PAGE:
Posted: Apr 22, 2013 10:50 PM by Chris Welty
Updated: Apr 22, 2013 10:53 PM
Changes could be on the way for eye care in Louisiana.
Under House Bill 527, optometrists could perform procedures now performed by medical doctors. A board may determine whether optometrists could give certain injections or perform laser surgery.
Eye care doctors across the state are at odds because there is a difference in the way some are certified.
Ophthalmologists go to medical school and then complete a one-year internship and a three-year residency.
Optometrists, who are not considered medical doctors, spend four years after college to earn a degree in optometry. Some, though, do undergo additional clinical training.
The bill would allow optometrists, like Dr. Crystal Mirza to perform non-invasive treatments and procedures, like anesthetic injections and simple laser procedures.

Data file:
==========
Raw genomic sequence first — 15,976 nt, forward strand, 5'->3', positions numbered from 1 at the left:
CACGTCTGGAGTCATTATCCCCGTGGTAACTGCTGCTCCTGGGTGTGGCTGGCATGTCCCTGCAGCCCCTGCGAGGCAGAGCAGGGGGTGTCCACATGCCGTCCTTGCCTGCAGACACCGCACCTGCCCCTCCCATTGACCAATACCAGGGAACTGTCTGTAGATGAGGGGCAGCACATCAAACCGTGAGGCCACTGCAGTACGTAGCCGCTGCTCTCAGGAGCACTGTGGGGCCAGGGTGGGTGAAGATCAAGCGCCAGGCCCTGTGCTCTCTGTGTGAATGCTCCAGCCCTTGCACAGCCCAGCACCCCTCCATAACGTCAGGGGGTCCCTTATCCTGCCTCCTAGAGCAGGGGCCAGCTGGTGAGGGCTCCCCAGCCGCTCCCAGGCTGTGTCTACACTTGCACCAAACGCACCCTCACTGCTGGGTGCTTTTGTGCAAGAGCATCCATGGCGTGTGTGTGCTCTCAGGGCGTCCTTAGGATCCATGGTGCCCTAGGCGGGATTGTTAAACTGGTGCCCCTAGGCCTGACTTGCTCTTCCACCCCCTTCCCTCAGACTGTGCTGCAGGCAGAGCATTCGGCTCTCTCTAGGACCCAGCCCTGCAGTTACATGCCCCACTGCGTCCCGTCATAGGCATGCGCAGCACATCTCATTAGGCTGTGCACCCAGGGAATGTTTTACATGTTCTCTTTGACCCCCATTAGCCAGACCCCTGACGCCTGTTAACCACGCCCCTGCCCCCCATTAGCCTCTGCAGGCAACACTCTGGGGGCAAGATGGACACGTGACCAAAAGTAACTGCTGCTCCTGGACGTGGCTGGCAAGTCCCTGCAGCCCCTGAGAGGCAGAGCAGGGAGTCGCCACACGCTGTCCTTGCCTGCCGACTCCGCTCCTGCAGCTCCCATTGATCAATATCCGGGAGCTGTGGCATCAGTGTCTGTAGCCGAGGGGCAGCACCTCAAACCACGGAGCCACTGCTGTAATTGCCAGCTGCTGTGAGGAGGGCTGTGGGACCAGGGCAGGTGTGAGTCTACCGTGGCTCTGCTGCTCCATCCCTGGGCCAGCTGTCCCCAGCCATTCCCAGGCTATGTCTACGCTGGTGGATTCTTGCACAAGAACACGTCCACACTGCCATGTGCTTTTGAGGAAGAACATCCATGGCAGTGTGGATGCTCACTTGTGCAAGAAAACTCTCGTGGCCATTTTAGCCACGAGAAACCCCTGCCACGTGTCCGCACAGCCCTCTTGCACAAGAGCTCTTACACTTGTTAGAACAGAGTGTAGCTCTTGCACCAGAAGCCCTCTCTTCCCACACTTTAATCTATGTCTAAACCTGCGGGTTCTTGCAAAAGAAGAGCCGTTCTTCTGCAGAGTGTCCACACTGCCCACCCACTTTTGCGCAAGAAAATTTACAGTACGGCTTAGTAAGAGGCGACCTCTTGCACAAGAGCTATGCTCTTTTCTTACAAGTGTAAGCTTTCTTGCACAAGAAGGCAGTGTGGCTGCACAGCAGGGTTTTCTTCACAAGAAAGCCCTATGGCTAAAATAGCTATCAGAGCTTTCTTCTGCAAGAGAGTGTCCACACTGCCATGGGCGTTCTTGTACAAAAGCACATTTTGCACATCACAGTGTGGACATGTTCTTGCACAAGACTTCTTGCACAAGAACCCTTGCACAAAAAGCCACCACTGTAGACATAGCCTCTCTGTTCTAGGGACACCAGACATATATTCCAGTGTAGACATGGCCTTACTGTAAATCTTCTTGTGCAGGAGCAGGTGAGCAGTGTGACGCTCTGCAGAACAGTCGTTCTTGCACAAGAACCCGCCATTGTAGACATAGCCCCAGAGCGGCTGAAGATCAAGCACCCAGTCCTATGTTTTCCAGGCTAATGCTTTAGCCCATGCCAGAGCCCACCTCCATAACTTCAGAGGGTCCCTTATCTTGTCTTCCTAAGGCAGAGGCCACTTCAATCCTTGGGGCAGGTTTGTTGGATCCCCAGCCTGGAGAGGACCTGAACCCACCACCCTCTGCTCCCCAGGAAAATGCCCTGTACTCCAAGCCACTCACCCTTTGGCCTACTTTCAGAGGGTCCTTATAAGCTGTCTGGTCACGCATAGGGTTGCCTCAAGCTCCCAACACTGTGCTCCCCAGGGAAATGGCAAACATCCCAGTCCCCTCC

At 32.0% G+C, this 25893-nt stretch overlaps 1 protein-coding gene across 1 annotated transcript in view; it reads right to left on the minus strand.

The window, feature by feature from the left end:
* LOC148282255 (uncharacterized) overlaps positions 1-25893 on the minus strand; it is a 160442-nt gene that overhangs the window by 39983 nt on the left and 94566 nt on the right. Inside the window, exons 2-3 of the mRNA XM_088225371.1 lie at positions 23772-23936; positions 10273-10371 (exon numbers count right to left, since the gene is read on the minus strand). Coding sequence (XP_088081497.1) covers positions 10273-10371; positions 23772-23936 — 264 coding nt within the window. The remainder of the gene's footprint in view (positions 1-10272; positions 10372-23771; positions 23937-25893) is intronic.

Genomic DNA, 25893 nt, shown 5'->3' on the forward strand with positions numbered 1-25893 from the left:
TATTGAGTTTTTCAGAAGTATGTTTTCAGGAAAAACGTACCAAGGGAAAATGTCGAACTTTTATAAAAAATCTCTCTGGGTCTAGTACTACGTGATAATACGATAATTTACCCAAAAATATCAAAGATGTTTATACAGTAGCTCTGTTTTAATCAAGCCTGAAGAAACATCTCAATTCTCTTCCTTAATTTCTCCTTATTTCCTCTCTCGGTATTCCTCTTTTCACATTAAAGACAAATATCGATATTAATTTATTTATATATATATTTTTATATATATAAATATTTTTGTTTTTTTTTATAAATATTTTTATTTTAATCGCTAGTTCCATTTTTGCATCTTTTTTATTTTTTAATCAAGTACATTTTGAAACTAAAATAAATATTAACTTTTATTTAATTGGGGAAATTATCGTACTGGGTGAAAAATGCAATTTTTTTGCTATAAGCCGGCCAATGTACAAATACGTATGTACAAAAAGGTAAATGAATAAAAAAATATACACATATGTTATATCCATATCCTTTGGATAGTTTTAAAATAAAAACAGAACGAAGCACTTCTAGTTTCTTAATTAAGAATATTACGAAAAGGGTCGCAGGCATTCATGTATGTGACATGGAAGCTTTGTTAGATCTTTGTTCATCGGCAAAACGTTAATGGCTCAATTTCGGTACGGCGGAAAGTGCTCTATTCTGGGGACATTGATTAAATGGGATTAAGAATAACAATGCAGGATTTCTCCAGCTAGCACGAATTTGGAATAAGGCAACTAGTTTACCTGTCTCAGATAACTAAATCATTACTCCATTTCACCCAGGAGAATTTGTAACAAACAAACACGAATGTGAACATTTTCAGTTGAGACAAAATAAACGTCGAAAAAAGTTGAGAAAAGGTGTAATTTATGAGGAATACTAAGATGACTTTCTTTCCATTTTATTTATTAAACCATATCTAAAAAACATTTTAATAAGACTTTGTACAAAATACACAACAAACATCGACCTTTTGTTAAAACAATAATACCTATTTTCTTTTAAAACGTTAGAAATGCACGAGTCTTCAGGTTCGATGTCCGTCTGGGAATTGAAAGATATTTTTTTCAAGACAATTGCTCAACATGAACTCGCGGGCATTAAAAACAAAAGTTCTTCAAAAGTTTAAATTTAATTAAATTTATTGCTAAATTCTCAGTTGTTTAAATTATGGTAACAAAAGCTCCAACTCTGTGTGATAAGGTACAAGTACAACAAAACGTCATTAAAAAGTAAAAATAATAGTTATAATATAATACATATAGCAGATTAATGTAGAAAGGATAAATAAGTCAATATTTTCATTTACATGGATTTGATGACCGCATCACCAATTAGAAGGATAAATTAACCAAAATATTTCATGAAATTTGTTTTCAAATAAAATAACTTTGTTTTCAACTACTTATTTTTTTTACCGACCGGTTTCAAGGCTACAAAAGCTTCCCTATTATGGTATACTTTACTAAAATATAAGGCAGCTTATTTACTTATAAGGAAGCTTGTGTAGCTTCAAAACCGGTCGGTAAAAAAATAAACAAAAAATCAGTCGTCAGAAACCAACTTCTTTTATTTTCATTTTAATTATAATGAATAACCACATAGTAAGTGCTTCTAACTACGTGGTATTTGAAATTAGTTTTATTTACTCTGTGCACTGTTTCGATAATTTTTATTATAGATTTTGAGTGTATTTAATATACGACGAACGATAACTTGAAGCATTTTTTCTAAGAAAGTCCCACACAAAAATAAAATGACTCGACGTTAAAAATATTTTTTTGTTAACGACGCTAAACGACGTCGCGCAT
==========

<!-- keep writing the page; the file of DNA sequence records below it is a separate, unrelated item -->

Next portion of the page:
"Every optometrist who wanted to perform these procedures would have to be certified and go through extensive laboratory and clinical training to be able to perform them," said Mirza.
Although an optometry board would regulate optometrists, ophthalmologists are against the proposal.
"You cannot shortcut an education through legislation."
Dr. Leon LaHaye has been in practice more than thirty years.
"Go back, get your medical school training, get your ophthalmology residency training and then do this. Why pass a bill? You don't pass a bill then go back to do the training. Get the training and then do it."
Optometrists say if the bill passes, it'll give rural residents better opportunities for eye care.
"If they have to go outside their parish to receive treatment, it's a cost burden to the patient as well as the insurance system having to pay for multiple office visits," said Mirza.
Dr. LaHaye disagrees saying, "Why would a patient in a rural community want to receive care from someone who isn't trained to do it in the first place?"
"Technology is changing. Every field of medicine is changing. This is what optometrists are able to provide and we want to provide this care for our patients," said Mirza.
The bill is up for debate this Wednesday after the House Health and Welfare Committee approved it last Wednesday.
If this bill passes, once rules and regulations are established for optometrists, those regulations could not change without legislative approval.